7 homegrown COVID variants detected in US: study

Coronavirus

Tina Killebrew, a certified medical assistant, prepares a dose of the Pfizer-BioNTech COVID-19 vaccine at a vaccination center at the University of Nevada, Las Vegas. The makers of COVID-19 vaccines are figuring out how to tweak their recipes against worrisome virus mutations — and regulators are looking to flu as a blueprint if and when the shots need an update. (AP Photo/John Locher, File)

(NEXSTAR) – There are at least seven distinct variants of COVID-19 that appear to have originated in the U.S., according to a study published Sunday.

The study, which is preprint and has yet to be peer-reviewed, found the seven homegrown variants share the same mutation.

The researchers also discovered that the variants’ genetic mutation is similar to that of the variants identified in the U.K. and South Africa. Researchers have determined the highly contagious U.K. variant may be up to 70 percent more deadly than the novel SARS-Cov2 virus — and the link between the U.S. and U.K. variants is worrying researchers.

One U.S. variant the researchers discovered, Q677P, was first detected in October and accounted for a worrisome 27.8 percent of cases in Louisiana between Dec. 1 and Jan. 19.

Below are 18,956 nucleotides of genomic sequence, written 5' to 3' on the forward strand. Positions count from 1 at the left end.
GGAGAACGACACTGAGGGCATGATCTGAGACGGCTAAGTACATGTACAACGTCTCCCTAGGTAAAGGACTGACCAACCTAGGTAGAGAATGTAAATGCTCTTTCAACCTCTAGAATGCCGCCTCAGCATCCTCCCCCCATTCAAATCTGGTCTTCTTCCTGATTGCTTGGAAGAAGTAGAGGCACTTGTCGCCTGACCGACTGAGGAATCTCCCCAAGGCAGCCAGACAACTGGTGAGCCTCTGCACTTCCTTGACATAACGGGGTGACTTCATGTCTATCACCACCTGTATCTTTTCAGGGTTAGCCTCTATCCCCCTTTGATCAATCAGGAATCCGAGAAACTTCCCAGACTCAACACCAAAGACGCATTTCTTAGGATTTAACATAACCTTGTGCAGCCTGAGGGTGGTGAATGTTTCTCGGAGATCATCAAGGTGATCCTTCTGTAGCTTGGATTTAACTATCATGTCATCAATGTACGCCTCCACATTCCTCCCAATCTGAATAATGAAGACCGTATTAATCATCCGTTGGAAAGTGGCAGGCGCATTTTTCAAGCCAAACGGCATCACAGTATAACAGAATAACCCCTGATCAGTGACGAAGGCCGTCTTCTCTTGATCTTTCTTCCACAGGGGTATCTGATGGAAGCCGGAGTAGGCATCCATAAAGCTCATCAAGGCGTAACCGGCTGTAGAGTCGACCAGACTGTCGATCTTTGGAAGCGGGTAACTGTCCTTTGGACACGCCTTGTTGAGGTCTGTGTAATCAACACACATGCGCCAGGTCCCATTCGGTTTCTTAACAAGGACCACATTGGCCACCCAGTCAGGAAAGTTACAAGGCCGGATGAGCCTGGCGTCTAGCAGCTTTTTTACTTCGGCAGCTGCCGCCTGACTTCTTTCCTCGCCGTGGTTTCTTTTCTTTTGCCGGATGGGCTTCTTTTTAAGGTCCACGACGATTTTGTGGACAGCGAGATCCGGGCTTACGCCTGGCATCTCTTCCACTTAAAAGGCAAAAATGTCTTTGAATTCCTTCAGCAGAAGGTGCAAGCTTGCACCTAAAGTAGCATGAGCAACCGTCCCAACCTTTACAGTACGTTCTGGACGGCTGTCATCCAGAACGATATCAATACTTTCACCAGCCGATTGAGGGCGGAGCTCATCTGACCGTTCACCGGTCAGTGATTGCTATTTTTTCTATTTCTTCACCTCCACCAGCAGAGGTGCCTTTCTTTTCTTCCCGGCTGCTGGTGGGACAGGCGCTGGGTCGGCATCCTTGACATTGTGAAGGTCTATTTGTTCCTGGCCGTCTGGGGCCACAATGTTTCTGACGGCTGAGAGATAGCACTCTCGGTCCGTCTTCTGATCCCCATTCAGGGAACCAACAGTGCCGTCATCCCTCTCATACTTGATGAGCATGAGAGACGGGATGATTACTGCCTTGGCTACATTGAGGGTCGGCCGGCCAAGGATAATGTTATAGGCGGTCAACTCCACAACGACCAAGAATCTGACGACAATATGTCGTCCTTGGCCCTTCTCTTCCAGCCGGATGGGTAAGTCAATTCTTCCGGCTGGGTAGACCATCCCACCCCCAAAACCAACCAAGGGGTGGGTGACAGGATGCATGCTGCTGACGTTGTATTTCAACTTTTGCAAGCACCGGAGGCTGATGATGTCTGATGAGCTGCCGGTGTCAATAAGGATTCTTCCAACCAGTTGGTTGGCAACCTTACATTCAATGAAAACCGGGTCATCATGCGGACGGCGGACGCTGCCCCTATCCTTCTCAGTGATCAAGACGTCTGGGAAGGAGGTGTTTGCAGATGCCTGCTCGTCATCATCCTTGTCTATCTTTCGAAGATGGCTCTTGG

“There’s clearly something going on with this mutation,” Jeremy Kamil, a virologist and a co-author of the study, told the New York Times. “…I think there’s a clear signature of evolutionary benefit.”

In the study, the authors urge for further research of the variants, as it’s not yet clear how widespread they are and whether they are more contagious.

After averaging roughly 3,500 daily deaths from COVID-19 at the beginning of 2021, the United States is in a far better situation for battling the virus amid a global pandemic that’s killed more than 2.3 million people worldwide. 

Though the average death toll remains substantially higher than the country’s first case peak in April and May of 2020, statistics have dropped over the last three weeks to an average of 2,500 daily deaths, according to a tally by the New York Times.

That number is expected to continue to fall as hospitalizations decline. Over the last two weeks, the number of people in hospitals battling COVID has fallen 27%.

For the first time since early November, the rolling average of new cases per day fell below 100,000 on Friday and stayed below the threshold Saturday.

Even with the improved outlook, however, lives are still being lost at a rate of about 21,000 per week.

The lower case count is still more than twice what the U.S. saw over the summer, Dr. Rochelle Walensky, director of the Centers for Disease Control and Prevention, said on NBC’s “Meet the Press.”

“It’s encouraging to see these trends coming down, but they’re coming down from an extraordinarily high place,” Walensky said.

There have been 482,000 deaths from COVID-19 in the United States since the beginning of the pandemic.

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